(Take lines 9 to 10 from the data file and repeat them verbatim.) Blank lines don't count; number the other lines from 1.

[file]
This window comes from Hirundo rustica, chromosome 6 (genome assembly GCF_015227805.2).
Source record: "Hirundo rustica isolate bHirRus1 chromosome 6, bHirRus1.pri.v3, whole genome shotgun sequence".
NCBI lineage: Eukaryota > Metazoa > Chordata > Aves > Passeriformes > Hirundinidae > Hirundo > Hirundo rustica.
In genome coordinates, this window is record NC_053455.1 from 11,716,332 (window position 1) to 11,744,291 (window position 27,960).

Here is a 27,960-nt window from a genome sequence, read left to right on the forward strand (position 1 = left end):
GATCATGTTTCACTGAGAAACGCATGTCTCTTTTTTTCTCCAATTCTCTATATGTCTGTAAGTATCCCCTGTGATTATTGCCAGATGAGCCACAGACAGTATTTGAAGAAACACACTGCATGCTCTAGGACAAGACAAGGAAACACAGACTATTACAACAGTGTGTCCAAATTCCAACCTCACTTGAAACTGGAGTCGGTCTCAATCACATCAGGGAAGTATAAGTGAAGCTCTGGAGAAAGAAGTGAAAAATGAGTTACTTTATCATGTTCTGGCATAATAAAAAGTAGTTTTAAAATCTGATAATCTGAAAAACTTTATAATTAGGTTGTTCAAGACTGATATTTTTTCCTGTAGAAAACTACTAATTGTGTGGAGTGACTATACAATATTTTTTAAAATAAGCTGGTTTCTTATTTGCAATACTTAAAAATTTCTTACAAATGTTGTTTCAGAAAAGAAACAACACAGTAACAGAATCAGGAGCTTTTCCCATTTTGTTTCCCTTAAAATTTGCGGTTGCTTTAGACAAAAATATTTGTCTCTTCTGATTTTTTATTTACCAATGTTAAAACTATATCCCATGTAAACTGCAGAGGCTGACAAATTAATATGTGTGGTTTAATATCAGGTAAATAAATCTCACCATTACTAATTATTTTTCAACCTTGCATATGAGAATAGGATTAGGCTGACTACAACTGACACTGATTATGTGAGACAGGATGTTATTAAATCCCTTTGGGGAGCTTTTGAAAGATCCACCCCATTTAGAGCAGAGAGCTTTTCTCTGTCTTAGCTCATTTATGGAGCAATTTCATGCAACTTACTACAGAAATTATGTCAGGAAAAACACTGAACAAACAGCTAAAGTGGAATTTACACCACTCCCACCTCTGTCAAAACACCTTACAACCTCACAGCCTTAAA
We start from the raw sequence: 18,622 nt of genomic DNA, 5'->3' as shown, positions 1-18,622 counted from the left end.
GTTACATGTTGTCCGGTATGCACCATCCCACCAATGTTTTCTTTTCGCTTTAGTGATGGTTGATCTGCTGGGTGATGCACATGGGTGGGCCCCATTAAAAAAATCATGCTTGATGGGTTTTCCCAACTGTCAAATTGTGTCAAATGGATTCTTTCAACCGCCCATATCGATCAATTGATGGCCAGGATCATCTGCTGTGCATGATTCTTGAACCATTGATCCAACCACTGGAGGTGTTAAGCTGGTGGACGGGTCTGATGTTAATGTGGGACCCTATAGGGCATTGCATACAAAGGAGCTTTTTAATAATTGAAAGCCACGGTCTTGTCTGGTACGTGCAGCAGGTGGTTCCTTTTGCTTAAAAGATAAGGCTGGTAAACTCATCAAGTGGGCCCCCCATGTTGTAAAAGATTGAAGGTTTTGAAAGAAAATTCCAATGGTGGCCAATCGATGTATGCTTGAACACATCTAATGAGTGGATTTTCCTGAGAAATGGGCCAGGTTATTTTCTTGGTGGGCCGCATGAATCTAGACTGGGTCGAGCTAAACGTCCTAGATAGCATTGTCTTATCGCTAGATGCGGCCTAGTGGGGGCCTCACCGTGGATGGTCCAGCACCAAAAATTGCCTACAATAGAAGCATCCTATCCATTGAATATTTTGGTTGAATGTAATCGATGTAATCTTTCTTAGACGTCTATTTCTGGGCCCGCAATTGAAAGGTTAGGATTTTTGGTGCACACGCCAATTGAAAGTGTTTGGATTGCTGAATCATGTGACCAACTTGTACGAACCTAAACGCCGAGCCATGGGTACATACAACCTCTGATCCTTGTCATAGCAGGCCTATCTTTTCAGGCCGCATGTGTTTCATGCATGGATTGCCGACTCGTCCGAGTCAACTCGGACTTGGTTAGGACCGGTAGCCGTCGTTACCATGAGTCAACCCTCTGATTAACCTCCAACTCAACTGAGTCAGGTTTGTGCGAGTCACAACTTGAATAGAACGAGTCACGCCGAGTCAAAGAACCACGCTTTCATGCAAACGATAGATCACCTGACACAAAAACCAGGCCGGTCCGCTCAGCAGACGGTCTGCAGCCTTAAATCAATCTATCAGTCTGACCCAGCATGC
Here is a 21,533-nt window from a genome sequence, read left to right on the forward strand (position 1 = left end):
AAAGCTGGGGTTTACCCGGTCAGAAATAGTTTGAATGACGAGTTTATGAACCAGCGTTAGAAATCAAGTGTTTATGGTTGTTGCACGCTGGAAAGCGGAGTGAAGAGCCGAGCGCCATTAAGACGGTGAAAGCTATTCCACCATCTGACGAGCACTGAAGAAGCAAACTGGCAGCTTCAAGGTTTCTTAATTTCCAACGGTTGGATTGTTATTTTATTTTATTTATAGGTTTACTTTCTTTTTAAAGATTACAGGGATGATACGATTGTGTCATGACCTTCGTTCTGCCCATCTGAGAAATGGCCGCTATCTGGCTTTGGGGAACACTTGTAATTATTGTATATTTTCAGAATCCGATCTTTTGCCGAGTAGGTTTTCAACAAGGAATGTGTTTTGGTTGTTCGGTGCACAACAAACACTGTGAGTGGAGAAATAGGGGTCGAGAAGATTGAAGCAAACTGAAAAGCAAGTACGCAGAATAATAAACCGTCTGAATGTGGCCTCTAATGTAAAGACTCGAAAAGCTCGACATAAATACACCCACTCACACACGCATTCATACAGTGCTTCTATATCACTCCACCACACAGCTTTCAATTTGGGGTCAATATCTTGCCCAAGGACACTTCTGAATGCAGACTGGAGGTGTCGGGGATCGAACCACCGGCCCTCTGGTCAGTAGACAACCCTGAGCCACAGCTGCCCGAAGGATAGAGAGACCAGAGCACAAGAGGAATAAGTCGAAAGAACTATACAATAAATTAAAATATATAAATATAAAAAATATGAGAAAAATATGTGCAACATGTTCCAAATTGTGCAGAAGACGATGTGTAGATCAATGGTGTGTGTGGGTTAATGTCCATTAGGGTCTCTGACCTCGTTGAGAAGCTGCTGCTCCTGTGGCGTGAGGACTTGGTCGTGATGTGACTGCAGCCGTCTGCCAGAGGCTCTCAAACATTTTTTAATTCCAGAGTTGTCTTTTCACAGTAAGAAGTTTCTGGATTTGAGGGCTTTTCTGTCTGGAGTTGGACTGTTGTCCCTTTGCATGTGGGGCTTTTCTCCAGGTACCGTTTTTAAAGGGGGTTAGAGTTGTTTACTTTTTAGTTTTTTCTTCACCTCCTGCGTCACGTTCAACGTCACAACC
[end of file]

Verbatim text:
Here is a 21,533-nt window from a genome sequence, read left to right on the forward strand (position 1 = left end):
AAAGCTGGGGTTTACCCGGTCAGAAATAGTTTGAATGACGAGTTTATGAACCAGCGTTAGAAATCAAGTGTTTATGGTTGTTGCACGCTGGAAAGCGGAGTGAAGAGCCGAGCGCCATTAAGACGGTGAAAGCTATTCCACCATCTGACGAGCACTGAAGAAGCAAACTGGCAGCTTCAAGGTTTCTTAATTTCCAACGGTTGGATTGTTATTTTATTTTATTTATAGGTTTACTTTCTTTTTAAAGATTACAGGGATGATACGATTGTGTCATGACCTTCGTTCTGCCCATCTGAGAAATGGCCGCTATCTGGCTTTGGGGAACACTTGTAATTATTGTATATTTTCAGAATCCGATCTTTTGCCGAGTAGGTTTTCAACAAGGAATGTGTTTTGGTTGTTCGGTGCACAACAAACACTGTGAGTGGAGAAATAGGGGTCGAGAAGATTGAAGCAAACTGAAAAGCAAGTACGCAGAATAATAAACCGTCTGAATGTGGCCTCTAATGTAAAGACTCGAAAAGCTCGACATAAATACACCCACTCACACACGCATTCATACAGTGCTTCTATATCACTCCACCACACAGCTTTCAATTTGGGGTCAATATCTTGCCCAAGGACACTTCTGAATGCAGACTGGAGGTGTCGGGGATCGAACCACCGGCCCTCTGGTCAGTAGACAACCCTGAGCCACAGCTGCCCGAAGGATAGAGAGACCAGAGCACAAGAGGAATAAGTCGAAAGAACTATACAATAAATTAAAATATATAAATATAAAAAATATGAGAAAAATATGTGCAACATGTTCCAAATTGTGCAGAAGACGATGTGTAGATCAATGGTGTGTGTGGGTTAATGTCCATTAGGGTCTCTGACCTCGTTGAGAAGCTGCTGCTCCTGTGGCGTGAGGACTTGGTCGTGATGTGACTGCAGCCGTCTGCCAGAGGCTCTCAAACATTTTTTAATTCCAGAGTTGTCTTTTCACAGTAAGAAGTTTCTGGATTTGAGGGCTTTTCTGTCTGGAGTTGGACTGTTGTCCCTTTGCATGTGGGGCTTTTCTCCAGGTACCGTTTTTAAAGGGGGTTAGAGTTGTTTACTTTTTAGTTTTTTCTTCACCTCCTGCGTCACGTTCAACGTCACAACC